We need to take a transdiagnostic approach to understand how to alleviate human suffering. Across various forms of suffering, there are some crosscutting mechanisms or processes that create suffering regardless of the diagnosis. Let’s take one process: stress reactivity or sensitization to threat. We see sensitization to threat in anxiety, trauma, depression and chronic pain — in the latter case the threat might be perceived from sensations in the body. Prolonged use of addictive drugs or repeated exposure to stress and trauma can dysregulate stress systems in the brain and can increase sensitivity to stress, making it more likely that non-threatening or innocuous stimuli will be perceived as threatening and overwhelming. This mechanism of stress sensitization is a transdiagnostic mechanism that cuts across disorders and is common to many conditions that cause people suffering. It’s an important transdiagnostic mechanism to be targeted by interventions.
Another transdiagnostic process that I’m particularly interested in is reward insensitivity. This phenomenon is also found in depression, PTSD, chronic pain and addiction. Individuals suffering from these problems may become less able to experience natural pleasure from healthy and pleasant events, people and experiences in everyday life. When individuals become less able to extract the sense of joy from everyday life, this reward deficit may lead them to seek a sense of well-being through self-destructive coping behaviors, such as overindulging in food, alcohol, drugs, gambling, etc. Reward insensitivity is another important transdiagnostic mechanism to be targeted by mindfulness. Mindfulness is likely very useful for targeting multiple transdiagnostic mechanisms because the literature indicates that mindfulness has broad-spectrum effects.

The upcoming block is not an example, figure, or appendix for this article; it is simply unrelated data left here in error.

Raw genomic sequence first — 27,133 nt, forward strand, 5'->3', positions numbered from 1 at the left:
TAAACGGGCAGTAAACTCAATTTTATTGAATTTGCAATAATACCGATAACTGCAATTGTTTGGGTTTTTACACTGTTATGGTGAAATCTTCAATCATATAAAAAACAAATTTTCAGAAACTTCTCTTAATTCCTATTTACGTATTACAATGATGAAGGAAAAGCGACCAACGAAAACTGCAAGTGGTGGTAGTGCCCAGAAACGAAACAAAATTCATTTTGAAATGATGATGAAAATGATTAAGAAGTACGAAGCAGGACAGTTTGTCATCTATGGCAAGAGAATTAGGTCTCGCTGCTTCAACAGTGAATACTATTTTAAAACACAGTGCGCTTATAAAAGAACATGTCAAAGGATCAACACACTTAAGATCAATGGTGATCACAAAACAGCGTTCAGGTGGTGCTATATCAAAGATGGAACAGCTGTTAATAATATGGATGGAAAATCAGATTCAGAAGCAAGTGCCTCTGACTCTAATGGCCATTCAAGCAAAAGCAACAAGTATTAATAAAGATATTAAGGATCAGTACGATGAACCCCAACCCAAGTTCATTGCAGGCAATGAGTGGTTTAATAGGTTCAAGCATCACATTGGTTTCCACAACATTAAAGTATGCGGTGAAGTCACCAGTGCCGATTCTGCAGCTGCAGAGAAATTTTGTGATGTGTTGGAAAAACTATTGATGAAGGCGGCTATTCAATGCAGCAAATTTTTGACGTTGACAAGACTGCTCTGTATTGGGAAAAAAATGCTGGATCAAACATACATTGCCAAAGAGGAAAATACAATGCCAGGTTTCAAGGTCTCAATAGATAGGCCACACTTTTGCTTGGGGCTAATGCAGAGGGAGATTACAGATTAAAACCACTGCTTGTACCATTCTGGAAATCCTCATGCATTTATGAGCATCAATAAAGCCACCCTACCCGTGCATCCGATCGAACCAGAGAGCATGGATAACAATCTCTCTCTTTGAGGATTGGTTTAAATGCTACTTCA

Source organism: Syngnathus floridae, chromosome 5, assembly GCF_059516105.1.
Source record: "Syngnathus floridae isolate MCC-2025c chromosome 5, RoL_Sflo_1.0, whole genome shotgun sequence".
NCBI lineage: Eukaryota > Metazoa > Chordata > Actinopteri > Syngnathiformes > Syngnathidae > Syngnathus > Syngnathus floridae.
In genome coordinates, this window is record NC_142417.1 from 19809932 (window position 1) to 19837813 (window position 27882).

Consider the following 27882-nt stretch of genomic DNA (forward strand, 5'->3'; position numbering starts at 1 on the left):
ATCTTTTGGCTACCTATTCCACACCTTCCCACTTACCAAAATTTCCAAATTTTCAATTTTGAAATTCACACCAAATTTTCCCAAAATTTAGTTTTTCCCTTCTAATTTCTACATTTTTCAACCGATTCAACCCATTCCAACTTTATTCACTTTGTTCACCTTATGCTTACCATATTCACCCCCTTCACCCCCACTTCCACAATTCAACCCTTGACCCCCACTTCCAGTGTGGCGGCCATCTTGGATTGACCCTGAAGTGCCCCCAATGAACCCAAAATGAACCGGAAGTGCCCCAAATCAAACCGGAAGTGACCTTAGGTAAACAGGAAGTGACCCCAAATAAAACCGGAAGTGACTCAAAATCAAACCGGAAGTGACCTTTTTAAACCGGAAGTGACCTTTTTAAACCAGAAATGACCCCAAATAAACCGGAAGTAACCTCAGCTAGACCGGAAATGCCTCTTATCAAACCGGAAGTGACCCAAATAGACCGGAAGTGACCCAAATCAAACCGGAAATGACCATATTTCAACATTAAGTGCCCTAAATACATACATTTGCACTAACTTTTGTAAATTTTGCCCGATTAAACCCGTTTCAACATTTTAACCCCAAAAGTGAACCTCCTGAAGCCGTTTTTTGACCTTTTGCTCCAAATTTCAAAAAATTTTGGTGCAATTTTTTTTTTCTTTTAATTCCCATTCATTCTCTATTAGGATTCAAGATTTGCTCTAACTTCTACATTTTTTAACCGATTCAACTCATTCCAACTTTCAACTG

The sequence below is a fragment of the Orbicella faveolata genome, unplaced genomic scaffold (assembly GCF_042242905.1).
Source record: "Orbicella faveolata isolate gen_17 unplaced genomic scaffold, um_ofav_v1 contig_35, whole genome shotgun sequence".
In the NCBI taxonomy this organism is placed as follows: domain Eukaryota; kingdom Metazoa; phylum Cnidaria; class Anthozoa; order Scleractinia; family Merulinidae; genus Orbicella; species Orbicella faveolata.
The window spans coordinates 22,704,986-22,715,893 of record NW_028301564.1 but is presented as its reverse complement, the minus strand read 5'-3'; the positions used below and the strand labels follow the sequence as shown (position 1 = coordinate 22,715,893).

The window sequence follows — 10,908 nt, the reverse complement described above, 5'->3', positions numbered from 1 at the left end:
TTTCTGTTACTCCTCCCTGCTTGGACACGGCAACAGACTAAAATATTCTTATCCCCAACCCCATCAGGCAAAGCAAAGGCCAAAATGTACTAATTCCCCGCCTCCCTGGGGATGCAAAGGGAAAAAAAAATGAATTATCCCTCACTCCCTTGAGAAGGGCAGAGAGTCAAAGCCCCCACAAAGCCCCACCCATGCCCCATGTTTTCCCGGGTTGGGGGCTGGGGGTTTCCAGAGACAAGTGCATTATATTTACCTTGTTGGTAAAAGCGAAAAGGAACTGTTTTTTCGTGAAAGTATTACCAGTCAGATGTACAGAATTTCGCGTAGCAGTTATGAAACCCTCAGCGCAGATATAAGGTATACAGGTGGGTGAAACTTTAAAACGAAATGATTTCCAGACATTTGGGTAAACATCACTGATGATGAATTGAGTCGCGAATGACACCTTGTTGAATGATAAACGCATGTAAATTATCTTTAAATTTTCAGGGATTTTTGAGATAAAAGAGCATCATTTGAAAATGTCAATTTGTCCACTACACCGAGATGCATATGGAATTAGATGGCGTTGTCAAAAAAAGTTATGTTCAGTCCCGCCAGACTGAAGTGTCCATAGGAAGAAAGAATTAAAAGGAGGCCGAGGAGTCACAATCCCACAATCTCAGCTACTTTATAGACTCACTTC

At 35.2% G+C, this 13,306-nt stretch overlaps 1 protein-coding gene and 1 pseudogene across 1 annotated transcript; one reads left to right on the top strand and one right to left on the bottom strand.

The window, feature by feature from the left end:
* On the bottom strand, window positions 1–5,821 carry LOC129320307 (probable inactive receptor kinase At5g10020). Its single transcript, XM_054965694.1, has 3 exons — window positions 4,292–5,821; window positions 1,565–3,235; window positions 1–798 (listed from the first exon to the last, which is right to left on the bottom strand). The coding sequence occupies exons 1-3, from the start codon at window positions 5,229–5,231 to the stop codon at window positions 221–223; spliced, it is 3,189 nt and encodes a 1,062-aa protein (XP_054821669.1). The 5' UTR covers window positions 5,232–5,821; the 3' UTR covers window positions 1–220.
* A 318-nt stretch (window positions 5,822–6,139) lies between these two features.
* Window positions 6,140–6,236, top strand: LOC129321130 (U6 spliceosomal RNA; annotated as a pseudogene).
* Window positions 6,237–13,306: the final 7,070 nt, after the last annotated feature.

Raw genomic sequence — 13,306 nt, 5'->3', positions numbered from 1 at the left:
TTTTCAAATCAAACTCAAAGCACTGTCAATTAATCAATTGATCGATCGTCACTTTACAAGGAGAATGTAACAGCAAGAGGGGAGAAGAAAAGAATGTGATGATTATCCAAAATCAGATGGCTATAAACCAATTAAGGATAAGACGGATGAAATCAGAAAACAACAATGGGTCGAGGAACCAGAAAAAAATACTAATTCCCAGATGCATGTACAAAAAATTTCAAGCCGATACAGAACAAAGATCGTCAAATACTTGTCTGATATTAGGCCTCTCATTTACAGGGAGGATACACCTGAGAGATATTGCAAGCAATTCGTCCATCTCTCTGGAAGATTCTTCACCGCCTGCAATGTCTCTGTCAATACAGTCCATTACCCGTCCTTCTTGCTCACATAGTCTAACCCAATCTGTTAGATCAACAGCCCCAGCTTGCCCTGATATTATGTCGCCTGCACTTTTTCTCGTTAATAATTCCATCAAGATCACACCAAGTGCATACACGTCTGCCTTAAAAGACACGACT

Do you see mindfulness-based interventions as a primary therapy or as an adjunctive therapy?
In the case of chronic pain and prescription opioid misuse, what society is faced with is a large number of patients who are currently prescribed opioids for pain. Up until this point in history, the health care system has provided opioids as the primary medical intervention for chronic pain. Yet opioids carry a number of health risks, including overdose, misuse and the development of opioid use disorders. In contrast, patients who have had Mindfulness-Oriented Recovery Enhancement incorporated into their overall health-care plan have shown improvements in pain and stress, and reductions in opioid misuse and opioid use disorders.